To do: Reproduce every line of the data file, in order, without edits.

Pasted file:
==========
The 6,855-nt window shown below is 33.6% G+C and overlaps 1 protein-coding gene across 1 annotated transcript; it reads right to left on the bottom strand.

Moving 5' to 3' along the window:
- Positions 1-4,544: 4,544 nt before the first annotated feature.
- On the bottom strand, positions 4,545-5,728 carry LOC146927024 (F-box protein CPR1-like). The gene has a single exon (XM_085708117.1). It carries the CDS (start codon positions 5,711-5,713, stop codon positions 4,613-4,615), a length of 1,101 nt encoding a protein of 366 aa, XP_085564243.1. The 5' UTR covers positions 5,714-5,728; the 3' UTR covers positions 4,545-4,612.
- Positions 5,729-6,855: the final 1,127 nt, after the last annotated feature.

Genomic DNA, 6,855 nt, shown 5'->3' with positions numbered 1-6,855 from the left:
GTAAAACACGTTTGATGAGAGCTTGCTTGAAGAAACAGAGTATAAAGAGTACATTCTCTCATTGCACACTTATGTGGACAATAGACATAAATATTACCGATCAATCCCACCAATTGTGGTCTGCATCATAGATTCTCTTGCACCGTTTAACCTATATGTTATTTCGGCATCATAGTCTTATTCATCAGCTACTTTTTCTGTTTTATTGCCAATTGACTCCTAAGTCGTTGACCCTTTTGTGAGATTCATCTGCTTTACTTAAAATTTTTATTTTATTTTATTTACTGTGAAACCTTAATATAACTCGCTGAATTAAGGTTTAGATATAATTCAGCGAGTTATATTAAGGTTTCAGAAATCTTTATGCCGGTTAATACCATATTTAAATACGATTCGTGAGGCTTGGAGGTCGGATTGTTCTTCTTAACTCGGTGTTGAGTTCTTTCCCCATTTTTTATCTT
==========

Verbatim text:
The 6,855-nt window shown below is 33.6% G+C and overlaps 1 protein-coding gene across 1 annotated transcript; it reads right to left on the bottom strand.

Moving 5' to 3' along the window:
- Positions 1-4,544: 4,544 nt before the first annotated feature.
- On the bottom strand, positions 4,545-5,728 carry LOC146927024 (F-box protein CPR1-like). The gene has a single exon (XM_085708117.1). It carries the CDS (start codon positions 5,711-5,713, stop codon positions 4,613-4,615), a length of 1,101 nt encoding a protein of 366 aa, XP_085564243.1. The 5' UTR covers positions 5,714-5,728; the 3' UTR covers positions 4,545-4,612.
- Positions 5,729-6,855: the final 1,127 nt, after the last annotated feature.

Genomic DNA, 6,855 nt, shown 5'->3' with positions numbered 1-6,855 from the left:
GTAAAACACGTTTGATGAGAGCTTGCTTGAAGAAACAGAGTATAAAGAGTACATTCTCTCATTGCACACTTATGTGGACAATAGACATAAATATTACCGATCAATCCCACCAATTGTGGTCTGCATCATAGATTCTCTTGCACCGTTTAACCTATATGTTATTTCGGCATCATAGTCTTATTCATCAGCTACTTTTTCTGTTTTATTGCCAATTGACTCCTAAGTCGTTGACCCTTTTGTGAGATTCATCTGCTTTACTTAAAATTTTTATTTTATTTTATTTACTGTGAAACCTTAATATAACTCGCTGAATTAAGGTTTAGATATAATTCAGCGAGTTATATTAAGGTTTCAGAAATCTTTATGCCGGTTAATACCATATTTAAATACGATTCGTGAGGCTTGGAGGTCGGATTGTTCTTCTTAACTCGGTGTTGAGTTCTTTCCCCATTTTTTATCTT